The Two Gentlemen of Verona
How we cite our quotes:
Nay, then he should be blind; and, being blind
How could he see his way to seek out you? (2.4.23)
Silvia raises an excellent question. If Proteus loves Julia so much, why is he leaving her in Verona and travelling to Milan, where his best friend Valentine is hanging out? The easy answer is that Proteus's dad is making him. Still, Silvia's shrewd question seems to gesture at the fact that Proteus isn't as dedicated to Julia as he claims to be.
Methinks my zeal to Valentine is cold,
And that I love him not as I was wont.
O, but I love his lady too too much,
And that's the reason I love him so little.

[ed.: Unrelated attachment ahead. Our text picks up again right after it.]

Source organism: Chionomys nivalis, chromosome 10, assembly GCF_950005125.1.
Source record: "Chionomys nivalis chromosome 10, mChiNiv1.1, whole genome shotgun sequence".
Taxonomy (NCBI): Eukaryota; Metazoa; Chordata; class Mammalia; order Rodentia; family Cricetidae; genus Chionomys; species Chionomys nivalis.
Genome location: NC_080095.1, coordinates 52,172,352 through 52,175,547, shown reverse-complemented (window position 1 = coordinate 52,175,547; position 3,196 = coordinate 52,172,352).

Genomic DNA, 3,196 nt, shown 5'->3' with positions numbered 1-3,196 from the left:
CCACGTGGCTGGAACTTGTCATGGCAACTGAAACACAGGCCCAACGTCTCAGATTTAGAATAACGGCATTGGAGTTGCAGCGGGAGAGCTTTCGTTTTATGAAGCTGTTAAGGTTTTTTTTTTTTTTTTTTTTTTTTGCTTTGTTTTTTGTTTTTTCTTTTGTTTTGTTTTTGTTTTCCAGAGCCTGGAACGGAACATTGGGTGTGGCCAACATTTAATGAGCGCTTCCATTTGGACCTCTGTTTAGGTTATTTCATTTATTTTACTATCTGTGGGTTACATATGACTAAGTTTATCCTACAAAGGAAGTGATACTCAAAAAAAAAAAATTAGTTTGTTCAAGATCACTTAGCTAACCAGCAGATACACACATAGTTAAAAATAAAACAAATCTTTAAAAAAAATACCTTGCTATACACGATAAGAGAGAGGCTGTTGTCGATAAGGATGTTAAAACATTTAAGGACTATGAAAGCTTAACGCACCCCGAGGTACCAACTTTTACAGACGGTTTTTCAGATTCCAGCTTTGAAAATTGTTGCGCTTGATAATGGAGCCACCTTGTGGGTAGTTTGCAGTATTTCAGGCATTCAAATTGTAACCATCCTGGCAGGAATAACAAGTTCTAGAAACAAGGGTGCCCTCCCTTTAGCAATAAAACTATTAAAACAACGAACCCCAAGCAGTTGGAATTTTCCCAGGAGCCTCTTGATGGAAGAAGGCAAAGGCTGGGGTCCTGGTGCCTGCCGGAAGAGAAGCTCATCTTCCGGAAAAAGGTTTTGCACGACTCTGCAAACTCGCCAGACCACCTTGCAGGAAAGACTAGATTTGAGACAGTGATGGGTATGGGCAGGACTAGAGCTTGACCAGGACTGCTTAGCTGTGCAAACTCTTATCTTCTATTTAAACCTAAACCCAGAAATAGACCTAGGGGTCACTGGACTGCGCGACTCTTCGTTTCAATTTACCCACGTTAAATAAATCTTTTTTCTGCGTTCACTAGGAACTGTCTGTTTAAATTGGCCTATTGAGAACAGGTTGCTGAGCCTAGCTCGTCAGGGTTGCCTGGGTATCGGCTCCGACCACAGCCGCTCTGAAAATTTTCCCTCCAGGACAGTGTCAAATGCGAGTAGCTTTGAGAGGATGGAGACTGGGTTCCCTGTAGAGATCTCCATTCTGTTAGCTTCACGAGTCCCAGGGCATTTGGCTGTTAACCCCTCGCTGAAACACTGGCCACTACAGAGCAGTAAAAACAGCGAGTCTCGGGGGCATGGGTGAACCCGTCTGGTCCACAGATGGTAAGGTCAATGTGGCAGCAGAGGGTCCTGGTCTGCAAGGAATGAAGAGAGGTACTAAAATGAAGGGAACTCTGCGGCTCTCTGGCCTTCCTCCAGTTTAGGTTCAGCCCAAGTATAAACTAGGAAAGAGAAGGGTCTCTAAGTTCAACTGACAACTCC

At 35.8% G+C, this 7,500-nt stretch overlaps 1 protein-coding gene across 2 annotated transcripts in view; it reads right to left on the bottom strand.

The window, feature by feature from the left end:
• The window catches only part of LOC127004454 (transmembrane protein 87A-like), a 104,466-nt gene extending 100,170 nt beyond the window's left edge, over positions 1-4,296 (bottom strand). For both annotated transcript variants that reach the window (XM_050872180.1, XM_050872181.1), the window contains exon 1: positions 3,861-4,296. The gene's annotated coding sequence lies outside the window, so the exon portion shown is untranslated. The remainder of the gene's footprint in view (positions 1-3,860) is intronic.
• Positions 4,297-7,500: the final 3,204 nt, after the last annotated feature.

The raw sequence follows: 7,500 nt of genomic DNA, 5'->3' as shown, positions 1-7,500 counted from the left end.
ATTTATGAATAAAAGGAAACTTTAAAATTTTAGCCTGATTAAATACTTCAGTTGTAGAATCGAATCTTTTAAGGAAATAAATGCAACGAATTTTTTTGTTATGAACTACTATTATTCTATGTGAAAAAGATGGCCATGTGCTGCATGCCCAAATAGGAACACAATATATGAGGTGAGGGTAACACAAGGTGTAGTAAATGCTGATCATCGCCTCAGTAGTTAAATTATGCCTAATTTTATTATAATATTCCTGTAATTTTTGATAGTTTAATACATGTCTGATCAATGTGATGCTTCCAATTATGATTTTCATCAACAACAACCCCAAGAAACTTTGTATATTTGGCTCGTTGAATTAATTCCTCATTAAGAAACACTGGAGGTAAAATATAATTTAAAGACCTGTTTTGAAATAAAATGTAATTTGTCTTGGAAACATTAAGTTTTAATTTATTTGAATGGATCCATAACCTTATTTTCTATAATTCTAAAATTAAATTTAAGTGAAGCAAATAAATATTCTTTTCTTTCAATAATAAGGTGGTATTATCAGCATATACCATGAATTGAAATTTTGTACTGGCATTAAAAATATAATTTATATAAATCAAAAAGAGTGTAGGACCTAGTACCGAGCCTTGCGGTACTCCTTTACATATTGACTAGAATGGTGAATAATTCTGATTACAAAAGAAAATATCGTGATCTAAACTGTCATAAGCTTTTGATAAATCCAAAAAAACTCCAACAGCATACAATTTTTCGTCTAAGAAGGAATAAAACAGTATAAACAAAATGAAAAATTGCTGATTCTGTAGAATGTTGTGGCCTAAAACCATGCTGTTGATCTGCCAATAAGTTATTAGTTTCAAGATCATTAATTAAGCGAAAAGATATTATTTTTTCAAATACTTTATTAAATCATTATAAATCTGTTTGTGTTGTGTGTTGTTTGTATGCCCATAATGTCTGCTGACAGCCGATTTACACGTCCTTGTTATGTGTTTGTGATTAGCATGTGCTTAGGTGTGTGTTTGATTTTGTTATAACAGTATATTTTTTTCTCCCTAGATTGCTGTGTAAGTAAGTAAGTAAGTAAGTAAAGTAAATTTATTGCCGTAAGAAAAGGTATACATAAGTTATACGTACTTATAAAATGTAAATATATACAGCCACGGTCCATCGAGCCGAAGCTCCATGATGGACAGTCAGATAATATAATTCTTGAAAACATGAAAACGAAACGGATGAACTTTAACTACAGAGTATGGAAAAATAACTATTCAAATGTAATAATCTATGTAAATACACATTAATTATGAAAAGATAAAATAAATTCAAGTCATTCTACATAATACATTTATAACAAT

How shall I dote on her with more advice,
That thus without advice begin to love her! (2.4.18)
For Proteus, falling out of love with Julia means that his "zeal" to Valentine is "cold." In the play, it seems like a man's romantic interests always threaten to break up his friendships with other men. It's also pretty clear that Proteus is fickle – he easily falls in and out of love.
Then let me go and hinder not my course
I'll be as patient as a gentle stream
And make a pastime of each weary step,
Till the last step have brought me to my love;
And there I'll rest, as after much turmoil
A blessed soul doth in Elysium. (2.7.3)
Although Proteus falls out of love with Julia as easy as we might change a pair of socks, Julia's devotion to Proteus is pretty rock steady – she willing to risk everything to follow Proteus to Milan so the couple can be together. Here, she declares that her reunion with Proteus will be just like heaven.